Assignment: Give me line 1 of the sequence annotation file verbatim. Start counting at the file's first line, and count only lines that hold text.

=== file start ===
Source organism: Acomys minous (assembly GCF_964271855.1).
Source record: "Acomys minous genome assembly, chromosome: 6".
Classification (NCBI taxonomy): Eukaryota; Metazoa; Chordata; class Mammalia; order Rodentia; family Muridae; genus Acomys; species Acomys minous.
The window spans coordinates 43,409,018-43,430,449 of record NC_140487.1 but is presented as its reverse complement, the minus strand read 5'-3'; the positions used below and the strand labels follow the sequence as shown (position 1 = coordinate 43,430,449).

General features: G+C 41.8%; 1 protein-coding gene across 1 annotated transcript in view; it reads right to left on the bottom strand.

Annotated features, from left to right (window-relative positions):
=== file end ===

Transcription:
Source organism: Acomys minous (assembly GCF_964271855.1).